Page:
Ecojustice Blog – Healthy communities Posted on September 12, 2012 (updated: February 17, 2015)

Ontario’s math is off when it comes to hauling hazardous waste

Dr. Elaine MacDonaldScientist

A transport truck leaves an industrial facility in southern Ontario carrying 250 tonnes of hazardous waste. When the truck arrives at the toxic waste facility, 250 kilometres away, it is weighed by site employees who discover that it is carrying less than 200 tonnes. Where did the waste go? No one really knows. It’s a fictitious question but one with a real-life parallel.

A 2007 report from Ontario’s Auditor General found more than26,000 shipments of hazardous waste where the quantity received was less than the quantity shipped. The Auditor found no explanation for where the missing waste went and why but speculated that illegal dumping may be occurring.

Now the Ontario government wants to streamline its environmental laws and make it easier for companies to haul hazardous waste. We learned that they want to exempt hazardous waste companies from needing a special permit before allowing them to haul toxic waste chemicals through our communities. The Auditor General said in 2007 that the applications reviewed by government were incomplete. Despite looking, the Auditor could not find basic things such as proof of specialized driver training.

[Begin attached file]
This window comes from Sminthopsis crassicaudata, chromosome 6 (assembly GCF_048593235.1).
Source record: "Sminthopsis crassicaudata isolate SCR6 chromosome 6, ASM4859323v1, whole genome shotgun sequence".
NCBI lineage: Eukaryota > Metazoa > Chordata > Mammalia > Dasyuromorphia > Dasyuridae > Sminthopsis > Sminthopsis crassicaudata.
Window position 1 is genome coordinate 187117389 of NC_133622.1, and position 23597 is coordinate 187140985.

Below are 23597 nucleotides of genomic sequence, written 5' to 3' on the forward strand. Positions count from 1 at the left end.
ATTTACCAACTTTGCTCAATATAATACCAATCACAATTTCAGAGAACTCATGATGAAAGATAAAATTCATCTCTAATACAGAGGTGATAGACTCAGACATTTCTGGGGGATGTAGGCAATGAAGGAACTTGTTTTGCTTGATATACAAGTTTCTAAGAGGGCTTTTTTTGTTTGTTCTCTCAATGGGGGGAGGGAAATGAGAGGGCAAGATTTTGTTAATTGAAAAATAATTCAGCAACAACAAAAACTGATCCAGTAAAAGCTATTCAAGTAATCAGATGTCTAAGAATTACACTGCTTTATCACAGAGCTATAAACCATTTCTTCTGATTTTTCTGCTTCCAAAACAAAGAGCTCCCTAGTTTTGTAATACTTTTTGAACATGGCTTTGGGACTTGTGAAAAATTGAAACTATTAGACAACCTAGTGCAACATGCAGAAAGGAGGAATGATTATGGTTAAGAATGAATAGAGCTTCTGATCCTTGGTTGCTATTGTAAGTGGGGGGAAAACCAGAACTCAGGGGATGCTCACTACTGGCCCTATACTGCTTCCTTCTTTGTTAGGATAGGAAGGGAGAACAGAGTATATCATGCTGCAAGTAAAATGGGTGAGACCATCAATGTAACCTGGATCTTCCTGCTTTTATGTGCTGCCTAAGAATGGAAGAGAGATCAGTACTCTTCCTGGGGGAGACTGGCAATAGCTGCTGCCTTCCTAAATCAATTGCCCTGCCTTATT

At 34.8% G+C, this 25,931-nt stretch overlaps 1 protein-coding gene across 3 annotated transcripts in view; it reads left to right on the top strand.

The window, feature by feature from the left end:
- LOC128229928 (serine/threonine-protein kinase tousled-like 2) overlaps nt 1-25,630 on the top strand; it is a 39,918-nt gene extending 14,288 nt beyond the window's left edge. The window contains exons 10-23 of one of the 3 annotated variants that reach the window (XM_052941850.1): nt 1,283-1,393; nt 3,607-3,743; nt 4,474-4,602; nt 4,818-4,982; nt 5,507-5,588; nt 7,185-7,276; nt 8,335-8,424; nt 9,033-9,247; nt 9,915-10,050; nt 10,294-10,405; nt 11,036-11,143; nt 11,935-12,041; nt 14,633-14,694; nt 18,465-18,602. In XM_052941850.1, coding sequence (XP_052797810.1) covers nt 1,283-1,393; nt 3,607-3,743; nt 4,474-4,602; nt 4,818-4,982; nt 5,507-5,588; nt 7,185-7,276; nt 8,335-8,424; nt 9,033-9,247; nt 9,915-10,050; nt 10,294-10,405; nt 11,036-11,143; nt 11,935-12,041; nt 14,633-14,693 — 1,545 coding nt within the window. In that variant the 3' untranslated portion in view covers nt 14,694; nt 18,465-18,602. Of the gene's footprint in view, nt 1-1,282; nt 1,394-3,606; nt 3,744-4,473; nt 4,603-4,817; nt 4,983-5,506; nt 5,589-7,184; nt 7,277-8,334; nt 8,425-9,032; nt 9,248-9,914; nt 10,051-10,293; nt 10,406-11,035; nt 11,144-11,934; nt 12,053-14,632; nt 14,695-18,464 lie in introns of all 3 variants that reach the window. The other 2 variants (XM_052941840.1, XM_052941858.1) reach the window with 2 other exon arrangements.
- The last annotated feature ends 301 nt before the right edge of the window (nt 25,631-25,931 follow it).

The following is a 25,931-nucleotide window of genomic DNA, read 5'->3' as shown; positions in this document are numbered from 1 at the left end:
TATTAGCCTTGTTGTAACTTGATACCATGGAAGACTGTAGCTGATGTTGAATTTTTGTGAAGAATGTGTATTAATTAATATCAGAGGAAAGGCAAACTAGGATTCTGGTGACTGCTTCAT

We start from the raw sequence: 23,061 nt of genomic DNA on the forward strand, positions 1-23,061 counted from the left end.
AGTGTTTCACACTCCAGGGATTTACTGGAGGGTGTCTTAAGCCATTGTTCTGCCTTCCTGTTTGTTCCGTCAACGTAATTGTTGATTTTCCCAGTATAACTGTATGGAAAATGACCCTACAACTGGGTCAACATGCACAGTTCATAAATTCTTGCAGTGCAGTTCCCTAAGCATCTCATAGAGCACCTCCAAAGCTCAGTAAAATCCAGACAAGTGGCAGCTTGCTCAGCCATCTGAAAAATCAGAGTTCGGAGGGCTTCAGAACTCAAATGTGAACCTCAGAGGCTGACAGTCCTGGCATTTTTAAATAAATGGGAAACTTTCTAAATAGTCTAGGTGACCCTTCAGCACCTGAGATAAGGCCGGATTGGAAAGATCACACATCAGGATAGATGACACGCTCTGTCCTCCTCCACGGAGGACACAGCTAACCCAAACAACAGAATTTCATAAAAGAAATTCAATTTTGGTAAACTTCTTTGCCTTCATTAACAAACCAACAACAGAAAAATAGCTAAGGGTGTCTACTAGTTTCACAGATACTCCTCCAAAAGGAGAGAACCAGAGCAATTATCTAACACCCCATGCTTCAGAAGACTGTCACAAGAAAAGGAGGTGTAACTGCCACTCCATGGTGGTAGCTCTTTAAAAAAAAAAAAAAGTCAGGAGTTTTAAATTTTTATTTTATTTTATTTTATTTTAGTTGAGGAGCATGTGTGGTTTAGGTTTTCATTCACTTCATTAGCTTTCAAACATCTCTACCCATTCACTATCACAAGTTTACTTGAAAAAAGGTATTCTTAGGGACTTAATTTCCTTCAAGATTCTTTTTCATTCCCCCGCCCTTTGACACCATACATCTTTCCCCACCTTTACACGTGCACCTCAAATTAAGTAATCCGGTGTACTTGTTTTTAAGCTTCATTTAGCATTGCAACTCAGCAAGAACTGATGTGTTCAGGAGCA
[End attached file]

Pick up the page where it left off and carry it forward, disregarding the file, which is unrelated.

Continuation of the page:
Hauling hazardous requires improved regulation. Especially since the Auditor General has said hazardous waste is going missing between point A to B. Many toxic substances, if allowed to accumulate in our environment, can harm childhood development and cause other neurological or reproductive disorders. Ontarians cannot afford this risk.

We need clean air, water, food and land to live. Preventing toxic chemicals from building up in our homes, workplaces and  neighbourhoods is a must. We need stronger oversight of hazardous waste, especially when it’s transported.

Ecojustice and the Canadian Environmental Law Association are speaking up. On April 5, Jonah Schein of the NDP cited our concerns when he asked Minister of the Environment James J. Bradley why government was reducing oversight given the risks to human health and the environment.

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